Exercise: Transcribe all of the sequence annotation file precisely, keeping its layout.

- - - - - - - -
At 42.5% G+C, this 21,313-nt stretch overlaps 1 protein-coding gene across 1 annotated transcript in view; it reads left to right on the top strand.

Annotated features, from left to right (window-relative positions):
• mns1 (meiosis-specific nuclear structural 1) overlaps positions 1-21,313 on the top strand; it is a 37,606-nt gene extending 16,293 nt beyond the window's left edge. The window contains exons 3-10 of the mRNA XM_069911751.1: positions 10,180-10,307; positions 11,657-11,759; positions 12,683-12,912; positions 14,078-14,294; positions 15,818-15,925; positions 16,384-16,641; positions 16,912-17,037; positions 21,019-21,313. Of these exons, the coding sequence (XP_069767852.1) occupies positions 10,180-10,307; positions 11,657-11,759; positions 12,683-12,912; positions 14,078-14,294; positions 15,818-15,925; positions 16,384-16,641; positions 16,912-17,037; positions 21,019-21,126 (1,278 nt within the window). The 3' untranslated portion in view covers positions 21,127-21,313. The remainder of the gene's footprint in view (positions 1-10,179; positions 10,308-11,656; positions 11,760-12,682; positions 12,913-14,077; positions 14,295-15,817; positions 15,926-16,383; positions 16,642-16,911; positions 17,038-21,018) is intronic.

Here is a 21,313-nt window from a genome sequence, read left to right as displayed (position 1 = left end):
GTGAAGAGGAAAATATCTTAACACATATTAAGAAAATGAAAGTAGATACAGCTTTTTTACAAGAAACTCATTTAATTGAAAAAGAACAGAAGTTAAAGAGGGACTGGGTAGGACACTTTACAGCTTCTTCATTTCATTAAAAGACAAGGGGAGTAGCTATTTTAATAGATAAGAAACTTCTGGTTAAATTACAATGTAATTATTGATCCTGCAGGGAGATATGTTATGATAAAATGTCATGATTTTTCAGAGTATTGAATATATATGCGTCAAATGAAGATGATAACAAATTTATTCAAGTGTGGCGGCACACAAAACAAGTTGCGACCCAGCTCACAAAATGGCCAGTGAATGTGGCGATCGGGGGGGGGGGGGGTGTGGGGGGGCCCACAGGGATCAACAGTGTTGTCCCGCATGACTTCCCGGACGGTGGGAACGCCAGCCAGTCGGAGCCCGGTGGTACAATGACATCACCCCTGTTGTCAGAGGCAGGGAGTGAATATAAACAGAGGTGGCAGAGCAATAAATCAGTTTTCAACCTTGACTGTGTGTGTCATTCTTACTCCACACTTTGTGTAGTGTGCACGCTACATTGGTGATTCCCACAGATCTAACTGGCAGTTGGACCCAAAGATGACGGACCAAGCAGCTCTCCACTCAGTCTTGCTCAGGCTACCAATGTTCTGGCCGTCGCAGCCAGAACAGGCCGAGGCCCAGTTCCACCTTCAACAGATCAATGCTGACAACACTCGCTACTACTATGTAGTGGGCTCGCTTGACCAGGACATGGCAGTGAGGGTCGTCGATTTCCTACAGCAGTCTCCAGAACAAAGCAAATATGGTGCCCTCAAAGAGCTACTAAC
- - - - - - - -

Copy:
At 42.5% G+C, this 21,313-nt stretch overlaps 1 protein-coding gene across 1 annotated transcript in view; it reads left to right on the top strand.

Annotated features, from left to right (window-relative positions):
• mns1 (meiosis-specific nuclear structural 1) overlaps positions 1-21,313 on the top strand; it is a 37,606-nt gene extending 16,293 nt beyond the window's left edge. The window contains exons 3-10 of the mRNA XM_069911751.1: positions 10,180-10,307; positions 11,657-11,759; positions 12,683-12,912; positions 14,078-14,294; positions 15,818-15,925; positions 16,384-16,641; positions 16,912-17,037; positions 21,019-21,313. Of these exons, the coding sequence (XP_069767852.1) occupies positions 10,180-10,307; positions 11,657-11,759; positions 12,683-12,912; positions 14,078-14,294; positions 15,818-15,925; positions 16,384-16,641; positions 16,912-17,037; positions 21,019-21,126 (1,278 nt within the window). The 3' untranslated portion in view covers positions 21,127-21,313. The remainder of the gene's footprint in view (positions 1-10,179; positions 10,308-11,656; positions 11,760-12,682; positions 12,913-14,077; positions 14,295-15,817; positions 15,926-16,383; positions 16,642-16,911; positions 17,038-21,018) is intronic.

Here is a 21,313-nt window from a genome sequence, read left to right as displayed (position 1 = left end):
GTGAAGAGGAAAATATCTTAACACATATTAAGAAAATGAAAGTAGATACAGCTTTTTTACAAGAAACTCATTTAATTGAAAAAGAACAGAAGTTAAAGAGGGACTGGGTAGGACACTTTACAGCTTCTTCATTTCATTAAAAGACAAGGGGAGTAGCTATTTTAATAGATAAGAAACTTCTGGTTAAATTACAATGTAATTATTGATCCTGCAGGGAGATATGTTATGATAAAATGTCATGATTTTTCAGAGTATTGAATATATATGCGTCAAATGAAGATGATAACAAATTTATTCAAGTGTGGCGGCACACAAAACAAGTTGCGACCCAGCTCACAAAATGGCCAGTGAATGTGGCGATCGGGGGGGGGGGGGGTGTGGGGGGGCCCACAGGGATCAACAGTGTTGTCCCGCATGACTTCCCGGACGGTGGGAACGCCAGCCAGTCGGAGCCCGGTGGTACAATGACATCACCCCTGTTGTCAGAGGCAGGGAGTGAATATAAACAGAGGTGGCAGAGCAATAAATCAGTTTTCAACCTTGACTGTGTGTGTCATTCTTACTCCACACTTTGTGTAGTGTGCACGCTACATTGGTGATTCCCACAGATCTAACTGGCAGTTGGACCCAAAGATGACGGACCAAGCAGCTCTCCACTCAGTCTTGCTCAGGCTACCAATGTTCTGGCCGTCGCAGCCAGAACAGGCCGAGGCCCAGTTCCACCTTCAACAGATCAATGCTGACAACACTCGCTACTACTATGTAGTGGGCTCGCTTGACCAGGACATGGCAGTGAGGGTCGTCGATTTCCTACAGCAGTCTCCAGAACAAAGCAAATATGGTGCCCTCAAAGAGCTACTAAC